| 2018-10-18 | Hits:
(Chinese Social Sciences Today)

This character refers to gold, money or wealth. It is also used to describe things that are precious. For example, the old saying, “An inch of time is an inch of gold,” stresses the importance and value of time.


qiè ér bù shě, jīn shí kě lòu

Qie er bu she refers to constant chiseling or carving. Jin shi means gold and stone. Ke lou means to be able to inscribe or engrave. The term usually indicates that sticking to something with persistence leads to success.

This term originated from the Xunzi by Xunzi (c. 313–238 BCE), a famous Confucian scholar of the pre-Qin times (before 221 BCE). In his book, Xunzi wrote, “If you start carving but give up, you cannot cut even a rotting piece of wood in two. Yet if you carve away and never give up, even metal and stone can be engraved.” His words indicate that without a strong mind and the virtue of persistence and patience, one achieves nothing. Instead, if one continues to attempt something, even the hardest task can be tackled. Nowadays, this phrase is often used to tell people to be determined and persevere in their aims despite difficulties.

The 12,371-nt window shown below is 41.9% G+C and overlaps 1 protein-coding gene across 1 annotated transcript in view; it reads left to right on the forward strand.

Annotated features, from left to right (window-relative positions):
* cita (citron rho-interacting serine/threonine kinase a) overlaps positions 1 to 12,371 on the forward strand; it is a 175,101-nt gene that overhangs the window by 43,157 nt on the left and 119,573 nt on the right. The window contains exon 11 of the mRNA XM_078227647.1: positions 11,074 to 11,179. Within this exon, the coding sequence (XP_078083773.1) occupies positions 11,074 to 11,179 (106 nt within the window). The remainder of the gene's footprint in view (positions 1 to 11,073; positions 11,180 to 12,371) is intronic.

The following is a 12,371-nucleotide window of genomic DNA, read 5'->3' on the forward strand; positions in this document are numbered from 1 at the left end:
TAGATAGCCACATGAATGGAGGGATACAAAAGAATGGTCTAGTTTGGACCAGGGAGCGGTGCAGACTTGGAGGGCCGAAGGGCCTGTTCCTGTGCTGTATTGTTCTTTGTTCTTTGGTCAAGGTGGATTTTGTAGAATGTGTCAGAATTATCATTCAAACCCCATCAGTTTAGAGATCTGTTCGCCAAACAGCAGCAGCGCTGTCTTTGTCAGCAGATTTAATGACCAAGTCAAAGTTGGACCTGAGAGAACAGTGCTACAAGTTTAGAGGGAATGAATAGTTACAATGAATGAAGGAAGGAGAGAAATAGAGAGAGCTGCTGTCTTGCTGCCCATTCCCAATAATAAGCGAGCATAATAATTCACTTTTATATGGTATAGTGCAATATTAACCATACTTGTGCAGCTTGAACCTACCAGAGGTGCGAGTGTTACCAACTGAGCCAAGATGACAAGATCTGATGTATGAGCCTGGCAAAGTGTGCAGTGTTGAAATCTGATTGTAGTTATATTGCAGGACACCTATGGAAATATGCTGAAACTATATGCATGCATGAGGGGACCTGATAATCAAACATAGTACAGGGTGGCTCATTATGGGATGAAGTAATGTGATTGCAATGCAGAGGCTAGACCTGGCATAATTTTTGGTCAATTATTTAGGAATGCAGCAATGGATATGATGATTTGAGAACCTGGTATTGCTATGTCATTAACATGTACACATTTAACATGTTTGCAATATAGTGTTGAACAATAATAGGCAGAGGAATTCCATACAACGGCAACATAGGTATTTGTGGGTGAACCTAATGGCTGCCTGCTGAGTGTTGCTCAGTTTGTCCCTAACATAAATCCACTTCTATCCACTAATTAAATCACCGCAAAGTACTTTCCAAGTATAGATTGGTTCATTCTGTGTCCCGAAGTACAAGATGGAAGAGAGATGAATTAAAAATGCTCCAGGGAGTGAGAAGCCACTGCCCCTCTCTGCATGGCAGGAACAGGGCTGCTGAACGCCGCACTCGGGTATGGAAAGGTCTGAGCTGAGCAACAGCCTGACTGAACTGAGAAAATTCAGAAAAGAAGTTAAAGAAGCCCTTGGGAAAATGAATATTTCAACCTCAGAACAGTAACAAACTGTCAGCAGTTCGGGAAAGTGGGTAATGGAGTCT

jīn gē tiě mǎ

Jin refers to shimmer and ge is the dagger-axe, a type of pole weapon used in ancient China. Tie is iron and ma refers to horses. This proverb often serves as a description of heroic, brave and inspiring soldiers or warriors in battle.

This proverb comes from a poem by the great Chinese poet and military leader during the Southern Song Dynasty, Xin Qiji (1140–1207). In the poem, the “Joy of Eternal Union” (“Yong Yu Le”), Xin wrote, “With a corps arm’d with sharp dagger-axes./ And armour’d steeds, he shock’d th’ land in his reign.” During Xin’s lifetime, northern China was occupied by the Jurchens of the Jin Dynasty during the Ji-Song Wars. The suffering of the Song gave Xin a sense of patriotism and he started seeking revenge against the invading Jurchens. The verses quoted above show Xin reminiscing about the victorious campaigns of Emperor Wu of (Liu) Song (363–422) against the northern kingdoms. This proverb usually strikes a patriotic note and highlights the courage and willingness to defend one’s homeland.


(edited by REN GUANHONG)